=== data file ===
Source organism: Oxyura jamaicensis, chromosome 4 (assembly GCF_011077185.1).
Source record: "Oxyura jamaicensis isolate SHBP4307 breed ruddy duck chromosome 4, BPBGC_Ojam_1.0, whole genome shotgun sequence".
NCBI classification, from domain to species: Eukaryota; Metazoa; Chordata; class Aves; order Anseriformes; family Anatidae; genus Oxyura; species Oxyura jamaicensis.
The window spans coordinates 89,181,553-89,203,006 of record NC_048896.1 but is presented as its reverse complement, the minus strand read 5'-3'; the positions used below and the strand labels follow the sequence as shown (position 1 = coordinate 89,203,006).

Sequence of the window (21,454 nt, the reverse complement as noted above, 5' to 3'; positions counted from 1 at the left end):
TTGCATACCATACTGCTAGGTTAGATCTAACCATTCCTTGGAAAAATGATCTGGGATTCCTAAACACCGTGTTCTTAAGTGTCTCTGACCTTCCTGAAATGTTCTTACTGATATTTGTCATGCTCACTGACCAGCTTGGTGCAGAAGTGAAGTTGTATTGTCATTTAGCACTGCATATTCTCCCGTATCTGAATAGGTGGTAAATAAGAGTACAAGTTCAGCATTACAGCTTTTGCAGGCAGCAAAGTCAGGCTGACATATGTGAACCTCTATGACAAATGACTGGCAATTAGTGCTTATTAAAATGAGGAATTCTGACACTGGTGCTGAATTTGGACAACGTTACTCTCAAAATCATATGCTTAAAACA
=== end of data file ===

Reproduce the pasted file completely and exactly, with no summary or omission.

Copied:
Source organism: Oxyura jamaicensis, chromosome 4 (assembly GCF_011077185.1).
Source record: "Oxyura jamaicensis isolate SHBP4307 breed ruddy duck chromosome 4, BPBGC_Ojam_1.0, whole genome shotgun sequence".
NCBI classification, from domain to species: Eukaryota; Metazoa; Chordata; class Aves; order Anseriformes; family Anatidae; genus Oxyura; species Oxyura jamaicensis.
The window spans coordinates 89,181,553-89,203,006 of record NC_048896.1 but is presented as its reverse complement, the minus strand read 5'-3'; the positions used below and the strand labels follow the sequence as shown (position 1 = coordinate 89,203,006).

Sequence of the window (21,454 nt, the reverse complement as noted above, 5' to 3'; positions counted from 1 at the left end):
TTGCATACCATACTGCTAGGTTAGATCTAACCATTCCTTGGAAAAATGATCTGGGATTCCTAAACACCGTGTTCTTAAGTGTCTCTGACCTTCCTGAAATGTTCTTACTGATATTTGTCATGCTCACTGACCAGCTTGGTGCAGAAGTGAAGTTGTATTGTCATTTAGCACTGCATATTCTCCCGTATCTGAATAGGTGGTAAATAAGAGTACAAGTTCAGCATTACAGCTTTTGCAGGCAGCAAAGTCAGGCTGACATATGTGAACCTCTATGACAAATGACTGGCAATTAGTGCTTATTAAAATGAGGAATTCTGACACTGGTGCTGAATTTGGACAACGTTACTCTCAAAATCATATGCTTAAAACA